Even in a dire market that drives writers to put up with less than ideal representation, finding the right agent may require rejecting the wrong one.
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For those of you on twitter, I wanted to say that every morning I tweet passages from my biography of Sylvia Plath. There is quite a value in this for me, if not for anyone else! I am learning something about how I structured the book. What! you exclaim. Doesn't the guy know how he structured the book? Well, as Dr. Freud said long ago, there is such a thing as the unconscious. So welcome to twitter as a tool of self-analysis.--CR
The title and approach of my Plath biography has been controversial. Below is a review by Dixie Elder (real name), posted on amazon.com that also comments on my talk at the Boulder Book store. She answers some of my amazon critics while presenting her own point of view. I present her words verbatim and in toto:
I've read (& own) all the biographies about Sylvia Plath. I own all of her journals (presently available) & other works (biography of Hughes, "Birthday Leters," "Ariel," etc.)
This book excellent. The author read letters that were not open to the public until Hughes passed away.
The writer dispenses with romanticism. He does not assume that all readers Adore Plath. I admire & respect her but she was a real person, with flaws despite her brilliance.
I don't understand other reviewers' comments/complaints about the writer calling her by nick-names. Plath & her mother used the same nick-names in letters, journal entries & etc.
As for the comparisons with Marilyn Monroe--at the time Sylvia was in college, university & married, Marilyn Monroe was an icon. All over the news. Marquees everywhere had her name up--she starred with Lawrence Olivier. She married Arthur Miller the same month/year that Sylvia & Ted married. Sylvia dreamt of Marilyn & put such significance on the dream that she wrote in detail about it in her journal. Sylvia & Ted were avid readers of Jung--dream interpretations were crucial for their writing. So dreams were absorbed into their poems.
Marilyn Monroe was a shrewd business-woman who hid her intelligence behind a dazzling smile. Just like Sylvia. Sylvia dyed her hair platinum blonde to mimic Marilyn one summer, like thousands of women/girls. Sylvia wanted to dazzle boys/men. She was obssessed with finding the "black panther" or "a giant of a man."Just as Marilyn wanted a man to take care of her, for all her wanting to be in charge of her career.
Plath was gifted beyond words but she was a girl/woman of her time. Women then were expected to be great in the kitchen, great in bed & not seek careers. Sylvia died at the cusp of the women's liberation movement. Despite her conviction that she should be able to walk into a bar just like a man & order a drink,or run her own life, have sex with whomever she wanted-- she found herself stymied by morals of the day.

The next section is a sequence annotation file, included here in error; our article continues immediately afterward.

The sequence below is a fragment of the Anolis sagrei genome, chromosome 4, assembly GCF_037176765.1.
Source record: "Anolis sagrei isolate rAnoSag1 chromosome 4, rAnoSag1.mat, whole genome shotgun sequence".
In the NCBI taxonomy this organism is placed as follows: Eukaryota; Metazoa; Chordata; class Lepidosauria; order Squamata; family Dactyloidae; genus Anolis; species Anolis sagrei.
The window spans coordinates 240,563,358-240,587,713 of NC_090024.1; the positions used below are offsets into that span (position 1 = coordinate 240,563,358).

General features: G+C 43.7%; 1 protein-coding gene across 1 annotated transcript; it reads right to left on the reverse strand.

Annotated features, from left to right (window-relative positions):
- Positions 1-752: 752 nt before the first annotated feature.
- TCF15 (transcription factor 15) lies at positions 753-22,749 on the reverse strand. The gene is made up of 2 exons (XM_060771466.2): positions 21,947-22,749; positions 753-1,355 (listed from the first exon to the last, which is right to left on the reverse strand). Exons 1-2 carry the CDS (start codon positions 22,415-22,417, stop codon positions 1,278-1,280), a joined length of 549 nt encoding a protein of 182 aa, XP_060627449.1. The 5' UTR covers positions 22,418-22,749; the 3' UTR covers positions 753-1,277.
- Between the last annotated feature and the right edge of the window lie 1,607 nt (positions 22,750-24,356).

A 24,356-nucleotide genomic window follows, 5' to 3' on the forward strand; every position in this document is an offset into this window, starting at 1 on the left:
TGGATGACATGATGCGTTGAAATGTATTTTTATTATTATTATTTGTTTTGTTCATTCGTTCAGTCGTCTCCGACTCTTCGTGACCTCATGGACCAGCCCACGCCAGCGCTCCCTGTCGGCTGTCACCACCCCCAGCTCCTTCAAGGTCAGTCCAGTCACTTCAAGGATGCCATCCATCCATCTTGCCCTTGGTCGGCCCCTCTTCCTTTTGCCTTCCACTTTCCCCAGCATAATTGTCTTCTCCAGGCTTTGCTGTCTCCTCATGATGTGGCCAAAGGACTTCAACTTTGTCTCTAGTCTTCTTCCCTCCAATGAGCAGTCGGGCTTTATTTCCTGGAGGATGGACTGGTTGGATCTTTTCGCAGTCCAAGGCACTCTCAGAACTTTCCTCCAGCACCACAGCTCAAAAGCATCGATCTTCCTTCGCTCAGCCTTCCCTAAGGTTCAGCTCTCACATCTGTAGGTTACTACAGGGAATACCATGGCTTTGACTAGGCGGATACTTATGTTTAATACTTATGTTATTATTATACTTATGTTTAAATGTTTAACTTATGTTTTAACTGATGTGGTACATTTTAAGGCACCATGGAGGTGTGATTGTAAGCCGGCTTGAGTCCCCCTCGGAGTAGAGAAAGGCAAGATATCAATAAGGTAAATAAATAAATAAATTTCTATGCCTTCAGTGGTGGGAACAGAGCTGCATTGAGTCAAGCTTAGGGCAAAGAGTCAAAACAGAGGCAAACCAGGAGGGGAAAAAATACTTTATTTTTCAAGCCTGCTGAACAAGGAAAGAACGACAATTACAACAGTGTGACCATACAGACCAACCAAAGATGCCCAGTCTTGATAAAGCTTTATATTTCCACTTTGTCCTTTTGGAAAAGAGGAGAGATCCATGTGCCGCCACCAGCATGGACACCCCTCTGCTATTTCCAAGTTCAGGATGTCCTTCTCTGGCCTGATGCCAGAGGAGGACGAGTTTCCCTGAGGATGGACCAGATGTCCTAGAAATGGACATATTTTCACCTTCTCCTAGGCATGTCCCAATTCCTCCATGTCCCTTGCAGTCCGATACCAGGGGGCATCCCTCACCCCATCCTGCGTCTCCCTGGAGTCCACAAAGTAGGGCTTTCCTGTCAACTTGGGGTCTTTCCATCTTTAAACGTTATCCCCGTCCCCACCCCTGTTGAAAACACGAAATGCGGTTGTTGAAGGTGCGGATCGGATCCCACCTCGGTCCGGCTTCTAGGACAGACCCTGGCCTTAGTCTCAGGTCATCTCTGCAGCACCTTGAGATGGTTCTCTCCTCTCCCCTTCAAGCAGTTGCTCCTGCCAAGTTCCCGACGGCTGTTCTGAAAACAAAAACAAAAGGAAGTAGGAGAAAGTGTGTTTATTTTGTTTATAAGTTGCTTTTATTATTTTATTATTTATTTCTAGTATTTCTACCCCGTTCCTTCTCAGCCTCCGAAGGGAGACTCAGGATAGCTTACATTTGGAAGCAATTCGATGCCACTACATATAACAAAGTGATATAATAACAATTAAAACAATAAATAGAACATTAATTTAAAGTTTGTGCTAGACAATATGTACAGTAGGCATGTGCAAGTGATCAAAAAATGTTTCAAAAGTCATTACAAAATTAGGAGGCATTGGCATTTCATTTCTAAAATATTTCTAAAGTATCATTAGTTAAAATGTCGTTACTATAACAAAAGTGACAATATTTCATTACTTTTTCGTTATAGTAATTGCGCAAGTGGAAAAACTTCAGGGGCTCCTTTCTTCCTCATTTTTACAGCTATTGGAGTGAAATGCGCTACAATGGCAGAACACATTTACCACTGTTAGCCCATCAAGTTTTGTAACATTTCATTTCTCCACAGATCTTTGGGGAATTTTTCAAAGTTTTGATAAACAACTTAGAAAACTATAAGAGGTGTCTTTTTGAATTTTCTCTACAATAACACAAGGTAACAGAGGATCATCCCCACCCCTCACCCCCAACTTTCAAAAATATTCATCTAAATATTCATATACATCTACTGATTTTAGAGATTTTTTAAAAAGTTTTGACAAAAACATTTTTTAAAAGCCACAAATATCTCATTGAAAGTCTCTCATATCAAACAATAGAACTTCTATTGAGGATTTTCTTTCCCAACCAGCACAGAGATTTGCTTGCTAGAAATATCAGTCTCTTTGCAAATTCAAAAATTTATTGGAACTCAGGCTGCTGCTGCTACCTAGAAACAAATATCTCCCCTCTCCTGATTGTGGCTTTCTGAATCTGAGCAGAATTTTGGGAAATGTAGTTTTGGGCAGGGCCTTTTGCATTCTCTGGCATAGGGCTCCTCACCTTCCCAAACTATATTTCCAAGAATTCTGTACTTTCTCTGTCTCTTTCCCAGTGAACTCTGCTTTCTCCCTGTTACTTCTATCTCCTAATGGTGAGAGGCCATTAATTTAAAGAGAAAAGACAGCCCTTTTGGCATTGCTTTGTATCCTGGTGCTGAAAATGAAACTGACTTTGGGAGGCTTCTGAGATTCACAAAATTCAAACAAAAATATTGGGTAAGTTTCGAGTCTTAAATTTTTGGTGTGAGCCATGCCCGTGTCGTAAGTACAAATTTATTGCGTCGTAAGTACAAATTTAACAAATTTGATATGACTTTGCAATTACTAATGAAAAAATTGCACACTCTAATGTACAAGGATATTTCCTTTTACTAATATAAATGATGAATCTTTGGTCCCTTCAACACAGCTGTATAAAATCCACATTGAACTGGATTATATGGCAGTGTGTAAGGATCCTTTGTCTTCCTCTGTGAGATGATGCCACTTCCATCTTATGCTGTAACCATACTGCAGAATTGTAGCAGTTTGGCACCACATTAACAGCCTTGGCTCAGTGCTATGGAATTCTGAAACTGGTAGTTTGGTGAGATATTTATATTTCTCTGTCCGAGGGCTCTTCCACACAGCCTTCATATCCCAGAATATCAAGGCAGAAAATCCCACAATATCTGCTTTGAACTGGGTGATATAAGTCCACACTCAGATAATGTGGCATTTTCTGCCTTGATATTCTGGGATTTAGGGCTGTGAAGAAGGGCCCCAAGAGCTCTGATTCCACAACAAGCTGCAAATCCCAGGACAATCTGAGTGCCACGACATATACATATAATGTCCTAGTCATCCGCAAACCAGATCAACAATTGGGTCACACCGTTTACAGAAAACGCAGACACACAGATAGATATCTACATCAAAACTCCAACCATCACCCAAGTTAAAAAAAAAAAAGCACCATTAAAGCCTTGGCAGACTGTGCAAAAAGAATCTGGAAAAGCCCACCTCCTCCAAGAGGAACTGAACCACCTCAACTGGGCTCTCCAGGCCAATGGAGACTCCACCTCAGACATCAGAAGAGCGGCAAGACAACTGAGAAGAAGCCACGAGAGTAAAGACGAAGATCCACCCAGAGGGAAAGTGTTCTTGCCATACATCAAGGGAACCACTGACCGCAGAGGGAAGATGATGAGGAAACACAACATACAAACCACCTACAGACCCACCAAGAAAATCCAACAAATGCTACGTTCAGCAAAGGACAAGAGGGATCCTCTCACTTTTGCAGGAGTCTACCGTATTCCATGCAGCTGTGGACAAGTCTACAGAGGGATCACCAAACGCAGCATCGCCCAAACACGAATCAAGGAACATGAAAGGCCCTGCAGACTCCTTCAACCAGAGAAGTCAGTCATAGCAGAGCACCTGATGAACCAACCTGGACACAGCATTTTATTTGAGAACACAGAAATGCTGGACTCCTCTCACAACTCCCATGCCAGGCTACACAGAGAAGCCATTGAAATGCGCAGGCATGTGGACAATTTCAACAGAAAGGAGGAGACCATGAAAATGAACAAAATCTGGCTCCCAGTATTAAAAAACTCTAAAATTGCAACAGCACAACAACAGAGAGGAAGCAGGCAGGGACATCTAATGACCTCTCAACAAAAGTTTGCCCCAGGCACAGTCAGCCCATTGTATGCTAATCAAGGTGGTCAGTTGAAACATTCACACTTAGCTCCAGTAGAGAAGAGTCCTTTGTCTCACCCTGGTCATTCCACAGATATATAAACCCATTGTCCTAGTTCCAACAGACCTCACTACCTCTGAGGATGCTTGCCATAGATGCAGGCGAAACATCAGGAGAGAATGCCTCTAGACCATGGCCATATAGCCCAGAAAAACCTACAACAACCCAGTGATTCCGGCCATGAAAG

The author made this more than clear.
I am sorry that some readers found his tone condescending. I absolutely did not. I am a woman in my 60s. I went through the women's lib' movement & it was a confusing time. Girls my age wanted a husband & a career & it was not easy.So I fully understand why the author went into this conflict in Sylvia's life.
I found Sylvia late in life (in my 40s). My husband wrote a thesis on "Ariel" at Wm & Mary College in the 70s. He got me "into" Plath. I went full-force, devouring words "like air."
I attended a lecture by this author in Boulder, CO. He was an extremely likeable, approachable man. He talked about his interviews with people like A. Alvarez. Not boasting, just factual. He talked of how Olwyn continues to block anyone from doing full biographies of Plath & Hughes. A group of "Smithies" were at the talk. It was exciting to hear their descriptions life at Smith & Amherst in the 40s, 50s & 60s. One woman had taken the photo which is the book's cover. She said she was in awe of Plath as a freshman at Smith.
The Q & A time period was fascinating. The author answered various questions & was honest & real.
I would recommend this book to anyone--but yes, the writer does assume that most people have read thousands of words about Plath already. He says all biography is built upon other biographies & that in 2020 (I think that's the date), when a trunk full of Plath's items is slated to be opened, there will be another biography which will build upon his & previous ones.